¶ 9 Following Pittman's report, Hunt briefed his deputies on the information. He stated Sheriff's Deputy Justin Ernst reported driving north on Greely Street and smelling an odor of canna-bis as he drove by the residence. Following Ernst's report, Hunt also drove by the property. He stated he rolled down the windows in his patrol vehicle, slowly drove north on Greely Street, and smelled an odor of cannabis. Hunt testified he was "just north of Chestnut Street" and had "just crossed the intersection when [he] could smell it." He stated he determined the wind was blowing out of the northeast and toward either the west or southwest. Hunt acknowledged that he did not travel east on Chestnut to determine if he could detect a smell of cannabis, noting all of the information he obtained from Pittman centered on the residence at the corner of Greely and Chestnut. Additionally, Hunt asserted that there was "nothing but a corn field to the east. There's railroad tracks and a corn field, just an open field."

         ¶ 10 Hunt stated he did not "actually go check the numbers" that were affixed to the front of the target residence. In particular, he testified that, at no point prior to the execution of the search warrant, did he observe the digits 1002 on the front of the residence. Hunt testified that, after driving north on Greely and smelling cannabis, he met up with Ernst. He and Ernst then drove south on Greely "and could smell [cannabis] once again." Thereafter, Hunt and his deputies secured the area and monitored the residence. He directed Sergeant John Russell to draft a search warrant and stated he "left it up to *** Russell to do the search warrant." Hunt testified Russell had done many search warrants and "would do a check on the residence." He relied on Russell to make sure that the contents of the search warrant were correct.

         ¶ 11 Hunt further testified that he was involved in the execution of the search warrant and believed he was the first law enforcement officer in the house. He stated he drove into the driveway at the back of the residence and went to the back door, believing it to be "the door that was being used to enter and exit the residence." Hunt testified law enforcement officers knocked and announced and then entered the residence. He stated he was aware that Russell was at the front of the residence "to watch the front door in case somebody was coming out."

         ¶ 12 On both direct and cross-examination, Hunt was shown photographs from which he identified the residence that was the target of the law enforcement investigation, i.e., the tan, two-story house. He also identified the Pittman residence and a "building *** behind the target residence, " i.e., the blue barn.

         ¶ 13 Ernst testified he was involved in the investigation of a home located at the intersection of Greely and Chestnut Streets. He drove by the residence after Hunt advised him that there was "suspicious activity." Ernst stated he traveled north on Greely Street and, when he was just north of Chestnut Street, he smelled the odor of cannabis. At no point did he observe the street address affixed to the target residence. Further, Ernst testified he was involved in the execution of the search warrant. Specifically, he stated he made entry into the home with other officers and identified the "north door" at the rear of the residence as the officers' point of entry.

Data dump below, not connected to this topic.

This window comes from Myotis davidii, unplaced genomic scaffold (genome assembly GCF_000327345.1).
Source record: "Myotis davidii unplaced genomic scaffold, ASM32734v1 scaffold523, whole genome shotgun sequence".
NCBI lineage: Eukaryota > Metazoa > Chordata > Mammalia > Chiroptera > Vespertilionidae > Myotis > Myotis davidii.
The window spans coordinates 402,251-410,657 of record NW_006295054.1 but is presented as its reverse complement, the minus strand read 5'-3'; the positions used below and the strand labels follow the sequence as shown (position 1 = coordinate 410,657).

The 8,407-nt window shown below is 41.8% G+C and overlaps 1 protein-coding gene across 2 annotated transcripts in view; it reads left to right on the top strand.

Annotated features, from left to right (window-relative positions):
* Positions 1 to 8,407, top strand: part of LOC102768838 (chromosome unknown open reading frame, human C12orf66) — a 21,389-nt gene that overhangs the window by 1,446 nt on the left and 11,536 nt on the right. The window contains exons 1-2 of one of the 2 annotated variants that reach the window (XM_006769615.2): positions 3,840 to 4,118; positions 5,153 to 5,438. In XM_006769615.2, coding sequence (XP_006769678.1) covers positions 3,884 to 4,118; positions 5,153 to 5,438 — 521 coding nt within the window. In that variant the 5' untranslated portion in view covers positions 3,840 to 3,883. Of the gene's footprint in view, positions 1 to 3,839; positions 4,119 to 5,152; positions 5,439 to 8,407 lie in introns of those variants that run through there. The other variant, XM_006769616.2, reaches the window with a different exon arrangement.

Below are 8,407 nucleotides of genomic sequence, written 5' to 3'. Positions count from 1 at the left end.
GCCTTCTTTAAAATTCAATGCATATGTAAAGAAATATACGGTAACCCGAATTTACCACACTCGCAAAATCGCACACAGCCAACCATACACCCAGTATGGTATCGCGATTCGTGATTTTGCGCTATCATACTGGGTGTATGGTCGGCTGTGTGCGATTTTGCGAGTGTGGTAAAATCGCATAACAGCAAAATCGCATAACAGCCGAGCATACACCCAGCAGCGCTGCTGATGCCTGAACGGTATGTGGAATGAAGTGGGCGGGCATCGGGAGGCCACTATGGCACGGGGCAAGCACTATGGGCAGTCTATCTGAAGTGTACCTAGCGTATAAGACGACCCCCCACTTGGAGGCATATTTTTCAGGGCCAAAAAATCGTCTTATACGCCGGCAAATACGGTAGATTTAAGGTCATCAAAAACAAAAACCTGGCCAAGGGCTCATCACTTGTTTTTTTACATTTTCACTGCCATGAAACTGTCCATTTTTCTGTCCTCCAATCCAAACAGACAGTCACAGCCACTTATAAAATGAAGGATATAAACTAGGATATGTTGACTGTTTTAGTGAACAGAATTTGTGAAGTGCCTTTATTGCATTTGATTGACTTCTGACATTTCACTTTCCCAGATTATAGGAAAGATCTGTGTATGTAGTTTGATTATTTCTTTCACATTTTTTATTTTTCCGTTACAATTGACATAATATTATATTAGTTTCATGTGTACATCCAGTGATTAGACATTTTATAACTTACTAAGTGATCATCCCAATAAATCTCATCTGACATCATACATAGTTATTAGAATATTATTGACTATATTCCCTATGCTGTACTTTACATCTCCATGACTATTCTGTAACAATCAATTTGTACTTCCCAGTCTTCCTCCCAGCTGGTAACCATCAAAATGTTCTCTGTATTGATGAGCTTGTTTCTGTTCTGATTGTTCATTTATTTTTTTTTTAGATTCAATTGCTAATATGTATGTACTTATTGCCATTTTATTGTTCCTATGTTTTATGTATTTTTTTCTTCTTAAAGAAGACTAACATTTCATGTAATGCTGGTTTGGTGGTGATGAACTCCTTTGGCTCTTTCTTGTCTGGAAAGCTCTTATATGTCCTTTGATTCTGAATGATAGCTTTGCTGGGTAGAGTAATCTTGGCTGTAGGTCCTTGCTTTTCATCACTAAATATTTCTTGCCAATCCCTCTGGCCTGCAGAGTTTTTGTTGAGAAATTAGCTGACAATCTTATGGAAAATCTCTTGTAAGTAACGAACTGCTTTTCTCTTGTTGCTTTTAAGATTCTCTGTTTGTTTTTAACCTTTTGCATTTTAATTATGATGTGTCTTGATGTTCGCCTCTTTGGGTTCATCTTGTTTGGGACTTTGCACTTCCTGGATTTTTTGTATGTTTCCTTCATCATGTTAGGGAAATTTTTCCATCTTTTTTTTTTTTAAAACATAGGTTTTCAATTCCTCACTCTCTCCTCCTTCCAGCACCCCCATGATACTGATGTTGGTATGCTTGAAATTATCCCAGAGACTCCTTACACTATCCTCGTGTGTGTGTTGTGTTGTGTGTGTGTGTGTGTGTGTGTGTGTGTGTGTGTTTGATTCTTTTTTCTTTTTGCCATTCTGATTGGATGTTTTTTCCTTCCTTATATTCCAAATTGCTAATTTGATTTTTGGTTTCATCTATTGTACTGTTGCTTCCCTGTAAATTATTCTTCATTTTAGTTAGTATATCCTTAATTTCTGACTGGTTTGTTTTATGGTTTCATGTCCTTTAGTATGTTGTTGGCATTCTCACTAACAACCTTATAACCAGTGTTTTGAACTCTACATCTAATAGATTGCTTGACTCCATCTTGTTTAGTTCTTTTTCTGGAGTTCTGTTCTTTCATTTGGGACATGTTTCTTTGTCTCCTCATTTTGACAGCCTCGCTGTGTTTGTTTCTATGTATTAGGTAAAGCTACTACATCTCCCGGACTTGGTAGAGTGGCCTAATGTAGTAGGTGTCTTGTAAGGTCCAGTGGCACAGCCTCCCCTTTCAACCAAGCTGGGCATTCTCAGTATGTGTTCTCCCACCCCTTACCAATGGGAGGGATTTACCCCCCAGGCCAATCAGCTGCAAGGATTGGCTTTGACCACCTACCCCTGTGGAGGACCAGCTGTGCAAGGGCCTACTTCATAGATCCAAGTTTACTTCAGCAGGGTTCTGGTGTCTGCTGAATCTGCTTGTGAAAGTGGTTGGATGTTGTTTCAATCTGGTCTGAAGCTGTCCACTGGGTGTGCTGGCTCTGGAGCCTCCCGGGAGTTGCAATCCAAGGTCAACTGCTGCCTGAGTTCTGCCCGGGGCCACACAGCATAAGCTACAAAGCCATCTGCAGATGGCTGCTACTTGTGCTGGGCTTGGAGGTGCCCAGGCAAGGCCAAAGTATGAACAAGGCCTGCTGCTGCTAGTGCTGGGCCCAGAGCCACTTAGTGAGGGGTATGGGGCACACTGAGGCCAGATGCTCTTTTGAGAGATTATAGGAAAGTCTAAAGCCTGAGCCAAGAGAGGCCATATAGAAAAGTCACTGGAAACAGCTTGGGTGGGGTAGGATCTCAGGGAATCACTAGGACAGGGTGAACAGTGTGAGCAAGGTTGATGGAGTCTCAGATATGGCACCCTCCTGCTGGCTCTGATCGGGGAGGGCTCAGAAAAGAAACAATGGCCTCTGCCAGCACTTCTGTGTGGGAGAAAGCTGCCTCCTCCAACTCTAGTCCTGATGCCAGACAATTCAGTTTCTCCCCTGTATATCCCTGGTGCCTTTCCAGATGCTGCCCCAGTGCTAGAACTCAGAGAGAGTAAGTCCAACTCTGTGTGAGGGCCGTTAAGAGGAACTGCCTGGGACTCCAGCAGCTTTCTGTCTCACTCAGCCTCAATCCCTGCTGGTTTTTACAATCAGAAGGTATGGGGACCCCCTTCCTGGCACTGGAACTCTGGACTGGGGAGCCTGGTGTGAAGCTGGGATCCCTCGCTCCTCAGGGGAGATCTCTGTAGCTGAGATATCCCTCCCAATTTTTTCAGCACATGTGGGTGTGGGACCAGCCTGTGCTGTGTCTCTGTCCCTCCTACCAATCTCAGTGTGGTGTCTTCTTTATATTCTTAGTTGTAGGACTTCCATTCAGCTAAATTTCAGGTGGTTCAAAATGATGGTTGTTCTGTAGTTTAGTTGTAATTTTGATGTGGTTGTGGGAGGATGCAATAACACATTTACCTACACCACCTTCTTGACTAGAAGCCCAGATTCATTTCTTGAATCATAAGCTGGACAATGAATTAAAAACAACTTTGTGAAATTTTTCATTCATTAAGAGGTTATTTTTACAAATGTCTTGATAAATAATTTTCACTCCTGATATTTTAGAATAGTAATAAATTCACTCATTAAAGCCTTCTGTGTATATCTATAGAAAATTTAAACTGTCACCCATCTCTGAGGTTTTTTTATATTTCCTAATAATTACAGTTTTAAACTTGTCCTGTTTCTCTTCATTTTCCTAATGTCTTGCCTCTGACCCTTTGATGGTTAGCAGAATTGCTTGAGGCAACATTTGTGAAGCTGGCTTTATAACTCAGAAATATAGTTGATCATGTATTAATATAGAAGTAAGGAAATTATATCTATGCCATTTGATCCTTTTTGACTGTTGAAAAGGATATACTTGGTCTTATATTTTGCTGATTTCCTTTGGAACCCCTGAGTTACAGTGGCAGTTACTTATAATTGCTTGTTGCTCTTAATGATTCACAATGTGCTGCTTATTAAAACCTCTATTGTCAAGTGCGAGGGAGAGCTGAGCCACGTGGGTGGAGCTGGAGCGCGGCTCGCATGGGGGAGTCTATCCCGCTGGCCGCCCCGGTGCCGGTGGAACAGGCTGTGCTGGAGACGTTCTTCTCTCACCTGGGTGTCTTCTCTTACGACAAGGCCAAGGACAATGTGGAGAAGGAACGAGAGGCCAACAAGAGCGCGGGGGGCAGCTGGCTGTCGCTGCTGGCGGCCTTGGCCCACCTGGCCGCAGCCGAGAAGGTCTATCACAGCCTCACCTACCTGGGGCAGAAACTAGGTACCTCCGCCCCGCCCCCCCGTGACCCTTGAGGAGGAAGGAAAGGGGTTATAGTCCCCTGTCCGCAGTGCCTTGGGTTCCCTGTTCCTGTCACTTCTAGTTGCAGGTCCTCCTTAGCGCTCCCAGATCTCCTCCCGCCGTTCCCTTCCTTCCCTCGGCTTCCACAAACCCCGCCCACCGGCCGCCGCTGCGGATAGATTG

¶ 14 Ernst testified he did not know who made the decision to enter the residence through the north door. He stated there was also "a front door" that faced Chestnut Street, but he did not see anyone using that door. Ernst acknowledged, however, that he had never been to the residence before and did not know whether the front door opened and closed. He also never saw anyone using the rear door, but he did see a vehicle "parked back there."

         ¶ 15 Russell testified he had been with the Piatt County sheriff's office for 25 years and was familiar with an investigation of a residence located at the corner of Greely and Chestnut Streets. Specifically, he received information from Hunt about a report of unusual activity at the residence and then passed that information to the deputies so they could drive by the location. Russell testified he also researched the address and stated his "research indicated that the residence was underneath one address, 817 N. Greely."

         ¶ 16 Russell testified he drafted a search warrant based on the officers' observations of the location. He did not personally visit the address in question prior to preparing the complaint for a search warrant. Russell identified copies of the complaint for a search warrant he prepared and the search warrant that was issued, both of which identified the target residence as being located at "817 N. Greely Street" in Monticello.

         ¶ 17 Russell stated that, during the execution of the search warrant, his "function was security on the Chestnut side of the residence." He stated he was facing the south side of the house "where the front door faces." Russell identified photographs of the target residence showing the number 1002 displayed on a front pillar of the house. The following colloquy occurred between defendant Ross's counsel and Russell:

"Q. And as you were stationed out on the Chestnut side of the street, at what point did you observe that the address read 1002?
A. When we arrived, *** we got out, we secured the front side while they made their entry at the back, and when I looked at the front of the residence, I saw the numbers 1002.
Q. And what, if any[thing], did you do at that time?
A. There was nothing to do. They already made contact at the rear of the residence. We were at the front of the residence.
* * *
Q. So again, I'm going to be back to the moment that you realized that the number 1002 was located at the front of the residence. You testified that at that time there was nothing left to do ...